Today, Scadding Cabin is open every day during the Canadian National Exhibition. It is furnished as a pioneer home from the 1830s to the early 1840s. Some of the artefacts displayed include two spinning wheels and a wool winder, equipment for making bread and butter, a candle mold and utensils for cooking on an open hearth. For more information on Scadding Cabin please visit the York Pioneer and Historical Society’s website: www.yorkpioneers.com.
Avigdor, Jeanine C. John Scadding’s Cabin, The York Pioneer, 1988, p. 2 – 8
Reed, T. A. The Scadding Log Cabin Toronto’s Oldest House, York Pioneer and Historical Society
Scadding Cabin Condition Assessment, prepared by E.R.A Architects Inc., Toronto, January 11, 2013
York Pioneer and Historical Society’s website: www.yorkpioneers.com
George W. Gouinlock (1861-1932) was born in Paris, Ontario. Gouinlock began his career in Toronto with the architectural firm of Kennedy and Holland in 1886. In 1888, he set up a practice with G.W. King, but from 1901 until 1921 Gouinlock practised alone.
In the early 1900s, Gouinlock was approached by Toronto City Council to redesign the west end of the Toronto Industrial Exhibition (later known as the Canadian National Exhibition). Many of the buildings on the site at the time were wooden structures that were not meant to be permanent. Between 1902 and 1912 Gouinlock transformed the western end of the exhibition grounds with fifteen new structures set amidst broad boulevards and an open plaza. Gouinlock’s architectural plan was heavily influenced by the Beaux-Arts classical design he had encountered at Chicago’s World’s Columbia Exposition in 1893.
Unlike other Exhibition Place buildings by George W. Gouinlock, the Fire Hall and Police Station was not designed in the Beaux-Arts style. Instead, it has an eclectic architectural design featuring a clock tower, polychrome brick banding and a shallow pitched copper roof. The Fire Hall and Police Station has Arts and Crafts design elements. Its red brick exterior is designed in contrasting colours and textures and includes Tudor style detailing executed in wood and stucco. The building was also designed with wide entranceways, allowing easy access to the building for people and vehicles.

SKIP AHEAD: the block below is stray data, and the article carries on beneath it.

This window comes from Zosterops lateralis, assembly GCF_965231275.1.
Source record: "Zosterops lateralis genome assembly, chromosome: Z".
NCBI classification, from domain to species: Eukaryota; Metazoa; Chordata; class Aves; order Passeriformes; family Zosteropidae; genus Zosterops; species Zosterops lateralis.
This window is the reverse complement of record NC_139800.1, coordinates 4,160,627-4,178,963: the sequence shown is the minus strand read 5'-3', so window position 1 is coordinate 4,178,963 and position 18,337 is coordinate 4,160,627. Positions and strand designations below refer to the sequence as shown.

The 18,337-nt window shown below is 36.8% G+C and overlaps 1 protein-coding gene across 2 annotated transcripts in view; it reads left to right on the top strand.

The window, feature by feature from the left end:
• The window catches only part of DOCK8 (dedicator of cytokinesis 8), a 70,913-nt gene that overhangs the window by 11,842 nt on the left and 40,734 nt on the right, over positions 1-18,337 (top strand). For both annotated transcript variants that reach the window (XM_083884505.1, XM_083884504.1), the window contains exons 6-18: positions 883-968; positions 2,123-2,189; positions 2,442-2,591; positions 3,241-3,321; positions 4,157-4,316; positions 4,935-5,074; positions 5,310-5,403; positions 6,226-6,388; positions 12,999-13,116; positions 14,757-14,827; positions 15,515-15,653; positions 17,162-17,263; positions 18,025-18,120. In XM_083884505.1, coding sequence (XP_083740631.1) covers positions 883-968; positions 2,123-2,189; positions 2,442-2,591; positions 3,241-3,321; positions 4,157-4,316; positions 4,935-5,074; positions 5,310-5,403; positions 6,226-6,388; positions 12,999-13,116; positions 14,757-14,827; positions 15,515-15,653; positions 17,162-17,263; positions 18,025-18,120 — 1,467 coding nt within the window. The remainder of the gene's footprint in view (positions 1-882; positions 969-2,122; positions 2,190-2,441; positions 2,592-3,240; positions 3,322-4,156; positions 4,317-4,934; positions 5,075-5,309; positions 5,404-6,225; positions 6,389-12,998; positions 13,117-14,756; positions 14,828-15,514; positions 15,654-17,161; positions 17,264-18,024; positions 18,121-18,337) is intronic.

Although the Fire Hall and Police Station has undergone several planned alterations, such as one major restoration in 1981 to bring the building to Ontario Building Code standards as well as having modern, roll-up doors installed, the structure's basic character remains intact.
The Fire Hall and Police Station is divided into two sections. A detachment of the Toronto Police Services occupied a portion of the Fire Hall and Police Station year-round for a period of time from 2004 to 2013. In 2012, a detachment of Toronto Fire Services began to occupy the Fire Hall on a full time year round basis. Prior to 2012, Toronto Fire Services were only on site during the CNE. During the CNE Toronto Fire Services provide educational programming to visitors. In 2016, a detachment of Toronto Parks, Forestry & Recreation division took up residence in a portion of the Fire Hall for use as administrative services.
The Clock Tower of the Fire Hall and Police Station is currently undergoing restoration.